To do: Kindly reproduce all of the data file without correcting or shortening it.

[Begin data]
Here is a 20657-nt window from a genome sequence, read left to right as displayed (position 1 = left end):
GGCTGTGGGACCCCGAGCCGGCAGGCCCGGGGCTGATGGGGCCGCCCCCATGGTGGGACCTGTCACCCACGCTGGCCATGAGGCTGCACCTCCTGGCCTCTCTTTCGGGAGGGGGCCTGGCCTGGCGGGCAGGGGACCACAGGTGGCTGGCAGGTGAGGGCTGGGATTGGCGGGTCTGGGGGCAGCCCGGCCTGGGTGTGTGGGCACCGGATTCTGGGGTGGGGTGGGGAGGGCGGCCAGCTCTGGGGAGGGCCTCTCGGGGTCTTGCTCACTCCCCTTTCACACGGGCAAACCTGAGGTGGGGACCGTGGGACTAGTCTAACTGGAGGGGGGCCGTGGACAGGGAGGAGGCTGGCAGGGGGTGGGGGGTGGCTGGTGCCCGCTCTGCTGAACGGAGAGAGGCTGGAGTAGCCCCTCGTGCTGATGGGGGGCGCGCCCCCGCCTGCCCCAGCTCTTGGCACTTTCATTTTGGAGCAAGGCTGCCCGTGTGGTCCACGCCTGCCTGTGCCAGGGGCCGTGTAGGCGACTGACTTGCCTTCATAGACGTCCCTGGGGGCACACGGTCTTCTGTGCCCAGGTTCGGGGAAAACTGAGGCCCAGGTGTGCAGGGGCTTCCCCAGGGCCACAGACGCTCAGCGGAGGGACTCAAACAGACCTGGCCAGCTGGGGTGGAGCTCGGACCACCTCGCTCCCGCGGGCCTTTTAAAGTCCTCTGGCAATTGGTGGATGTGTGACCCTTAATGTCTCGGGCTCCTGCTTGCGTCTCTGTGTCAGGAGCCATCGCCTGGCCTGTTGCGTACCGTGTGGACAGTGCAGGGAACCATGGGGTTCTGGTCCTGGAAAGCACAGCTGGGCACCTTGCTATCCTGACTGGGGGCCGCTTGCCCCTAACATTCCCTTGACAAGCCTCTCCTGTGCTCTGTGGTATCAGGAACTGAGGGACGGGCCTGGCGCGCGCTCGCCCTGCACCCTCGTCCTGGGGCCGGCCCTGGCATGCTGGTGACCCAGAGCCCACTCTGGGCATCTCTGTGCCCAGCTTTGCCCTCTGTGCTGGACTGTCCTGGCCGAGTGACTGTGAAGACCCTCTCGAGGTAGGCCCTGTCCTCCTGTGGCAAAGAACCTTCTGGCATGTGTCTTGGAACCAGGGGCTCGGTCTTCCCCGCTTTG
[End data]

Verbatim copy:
Here is a 20657-nt window from a genome sequence, read left to right as displayed (position 1 = left end):
GGCTGTGGGACCCCGAGCCGGCAGGCCCGGGGCTGATGGGGCCGCCCCCATGGTGGGACCTGTCACCCACGCTGGCCATGAGGCTGCACCTCCTGGCCTCTCTTTCGGGAGGGGGCCTGGCCTGGCGGGCAGGGGACCACAGGTGGCTGGCAGGTGAGGGCTGGGATTGGCGGGTCTGGGGGCAGCCCGGCCTGGGTGTGTGGGCACCGGATTCTGGGGTGGGGTGGGGAGGGCGGCCAGCTCTGGGGAGGGCCTCTCGGGGTCTTGCTCACTCCCCTTTCACACGGGCAAACCTGAGGTGGGGACCGTGGGACTAGTCTAACTGGAGGGGGGCCGTGGACAGGGAGGAGGCTGGCAGGGGGTGGGGGGTGGCTGGTGCCCGCTCTGCTGAACGGAGAGAGGCTGGAGTAGCCCCTCGTGCTGATGGGGGGCGCGCCCCCGCCTGCCCCAGCTCTTGGCACTTTCATTTTGGAGCAAGGCTGCCCGTGTGGTCCACGCCTGCCTGTGCCAGGGGCCGTGTAGGCGACTGACTTGCCTTCATAGACGTCCCTGGGGGCACACGGTCTTCTGTGCCCAGGTTCGGGGAAAACTGAGGCCCAGGTGTGCAGGGGCTTCCCCAGGGCCACAGACGCTCAGCGGAGGGACTCAAACAGACCTGGCCAGCTGGGGTGGAGCTCGGACCACCTCGCTCCCGCGGGCCTTTTAAAGTCCTCTGGCAATTGGTGGATGTGTGACCCTTAATGTCTCGGGCTCCTGCTTGCGTCTCTGTGTCAGGAGCCATCGCCTGGCCTGTTGCGTACCGTGTGGACAGTGCAGGGAACCATGGGGTTCTGGTCCTGGAAAGCACAGCTGGGCACCTTGCTATCCTGACTGGGGGCCGCTTGCCCCTAACATTCCCTTGACAAGCCTCTCCTGTGCTCTGTGGTATCAGGAACTGAGGGACGGGCCTGGCGCGCGCTCGCCCTGCACCCTCGTCCTGGGGCCGGCCCTGGCATGCTGGTGACCCAGAGCCCACTCTGGGCATCTCTGTGCCCAGCTTTGCCCTCTGTGCTGGACTGTCCTGGCCGAGTGACTGTGAAGACCCTCTCGAGGTAGGCCCTGTCCTCCTGTGGCAAAGAACCTTCTGGCATGTGTCTTGGAACCAGGGGCTCGGTCTTCCCCGCTTTG